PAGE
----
Before I move onto the Tricycle passage that stuck out to me, I want to explain the gif up above. As I started to consider the five strengths/forces, I realized that my recent confession and ensuing uptick in meditation is an example of the kind of momentum one can develop through consistent practice. I also realized that I'm also already pursuing all of the other strengths/forces. The picture accompanying the passage on is of a flower, but if the five strengths are like a flower then surely I'm a butterfly who is dependent on the flower. It's like I'm there, and I'm doing what I need to do, but I need to be attentive and intentional about it - or moreso.

And that brings me back to Lief's piece about this tenet. The bulk of what she wrote mirrors what I shared above, but her suggestion for how to live with this teaching is interesting - and once again it's a thing I already do:
Pay attention to how you decide to spend your time. How much of your activity each day is intentional? Choose a day and try deliberately setting an intention to place whatever you are doing that day within the context of mindfulness and loving-kindness practice.
The loving-kindness part might be hard, since (like everyone else) I'm prone to being overly critical of myself. However, that's what I'll be focusing on this week.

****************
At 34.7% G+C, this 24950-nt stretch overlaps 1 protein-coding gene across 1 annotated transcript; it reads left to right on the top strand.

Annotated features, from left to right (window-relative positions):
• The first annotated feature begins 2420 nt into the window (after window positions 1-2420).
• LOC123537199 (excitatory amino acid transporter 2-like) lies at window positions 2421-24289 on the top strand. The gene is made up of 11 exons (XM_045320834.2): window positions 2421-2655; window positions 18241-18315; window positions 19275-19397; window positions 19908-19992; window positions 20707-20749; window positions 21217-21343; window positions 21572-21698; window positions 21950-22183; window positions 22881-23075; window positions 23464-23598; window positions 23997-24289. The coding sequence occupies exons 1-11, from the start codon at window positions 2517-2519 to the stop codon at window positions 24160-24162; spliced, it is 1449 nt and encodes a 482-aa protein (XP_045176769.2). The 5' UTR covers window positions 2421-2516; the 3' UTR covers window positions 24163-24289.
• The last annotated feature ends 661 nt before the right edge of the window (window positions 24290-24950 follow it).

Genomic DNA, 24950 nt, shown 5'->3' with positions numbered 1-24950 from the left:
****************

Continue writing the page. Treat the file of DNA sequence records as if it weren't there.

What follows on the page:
Until next time, namaste and all that.

Sunday, July 13, 2014

Meditate, Meditate, and What Was that Other Thing? Oh, yeah. Meditate.: On Joining with Meditation

This week's tenet is straightforward. Understandable even to people who aren't trying to constantly wrap their heads around ancient teachings, no doubt:
Whatever you meet unexpectedly, join with meditation.
The translation at isn't necessary for understanding, but it does add more depth: "Work with whatever you encounter, immediately." Unlike with the last few tenets I've examined, the explanatory paragraph at that site adds even more:
All experience is in the present. You either open to it right now or you fall into reactive patterns and reinforce them. (Source.)
Even though I felt fairly confident I had a grasp of where to go with this teaching, I still consulted Tricycle, and I'm glad I did. Right at the beginning of Lief's discussion, it resonated super strongly: